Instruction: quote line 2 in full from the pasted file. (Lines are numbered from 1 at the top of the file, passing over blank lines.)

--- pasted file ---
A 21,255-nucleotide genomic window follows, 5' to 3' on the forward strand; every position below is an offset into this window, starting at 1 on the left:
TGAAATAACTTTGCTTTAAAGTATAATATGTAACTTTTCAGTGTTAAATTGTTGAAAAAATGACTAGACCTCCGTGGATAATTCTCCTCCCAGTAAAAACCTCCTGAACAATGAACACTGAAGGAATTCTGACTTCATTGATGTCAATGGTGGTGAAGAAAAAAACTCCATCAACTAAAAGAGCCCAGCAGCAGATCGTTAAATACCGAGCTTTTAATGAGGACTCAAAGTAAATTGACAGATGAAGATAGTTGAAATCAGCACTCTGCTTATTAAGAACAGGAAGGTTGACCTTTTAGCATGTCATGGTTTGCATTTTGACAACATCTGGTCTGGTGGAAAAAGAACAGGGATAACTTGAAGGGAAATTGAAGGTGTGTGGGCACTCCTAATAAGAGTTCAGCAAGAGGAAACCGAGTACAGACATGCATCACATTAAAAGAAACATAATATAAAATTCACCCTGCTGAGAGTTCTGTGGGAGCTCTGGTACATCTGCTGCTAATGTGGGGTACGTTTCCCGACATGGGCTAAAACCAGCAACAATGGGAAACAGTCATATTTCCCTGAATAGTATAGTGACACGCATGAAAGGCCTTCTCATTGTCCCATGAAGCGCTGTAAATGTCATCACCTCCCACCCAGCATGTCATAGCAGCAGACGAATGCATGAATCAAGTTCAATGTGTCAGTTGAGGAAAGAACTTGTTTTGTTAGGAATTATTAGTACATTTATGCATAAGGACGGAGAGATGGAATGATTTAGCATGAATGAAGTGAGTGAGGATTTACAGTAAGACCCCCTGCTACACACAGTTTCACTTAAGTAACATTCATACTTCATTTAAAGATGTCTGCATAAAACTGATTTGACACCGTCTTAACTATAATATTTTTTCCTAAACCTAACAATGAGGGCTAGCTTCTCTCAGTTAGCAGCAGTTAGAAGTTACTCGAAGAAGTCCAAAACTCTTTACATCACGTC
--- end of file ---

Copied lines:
TGAAATAACTTTGCTTTAAAGTATAATATGTAACTTTTCAGTGTTAAATTGTTGAAAAAATGACTAGACCTCCGTGGATAATTCTCCTCCCAGTAAAAACCTCCTGAACAATGAACACTGAAGGAATTCTGACTTCATTGATGTCAATGGTGGTGAAGAAAAAAACTCCATCAACTAAAAGAGCCCAGCAGCAGATCGTTAAATACCGAGCTTTTAATGAGGACTCAAAGTAAATTGACAGATGAAGATAGTTGAAATCAGCACTCTGCTTATTAAGAACAGGAAGGTTGACCTTTTAGCATGTCATGGTTTGCATTTTGACAACATCTGGTCTGGTGGAAAAAGAACAGGGATAACTTGAAGGGAAATTGAAGGTGTGTGGGCACTCCTAATAAGAGTTCAGCAAGAGGAAACCGAGTACAGACATGCATCACATTAAAAGAAACATAATATAAAATTCACCCTGCTGAGAGTTCTGTGGGAGCTCTGGTACATCTGCTGCTAATGTGGGGTACGTTTCCCGACATGGGCTAAAACCAGCAACAATGGGAAACAGTCATATTTCCCTGAATAGTATAGTGACACGCATGAAAGGCCTTCTCATTGTCCCATGAAGCGCTGTAAATGTCATCACCTCCCACCCAGCATGTCATAGCAGCAGACGAATGCATGAATCAAGTTCAATGTGTCAGTTGAGGAAAGAACTTGTTTTGTTAGGAATTATTAGTACATTTATGCATAAGGACGGAGAGATGGAATGATTTAGCATGAATGAAGTGAGTGAGGATTTACAGTAAGACCCCCTGCTACACACAGTTTCACTTAAGTAACATTCATACTTCATTTAAAGATGTCTGCATAAAACTGATTTGACACCGTCTTAACTATAATATTTTTTCCTAAACCTAACAATGAGGGCTAGCTTCTCTCAGTTAGCAGCAGTTAGAAGTTACTCGAAGAAGTCCAAAACTCTTTACATCACGTC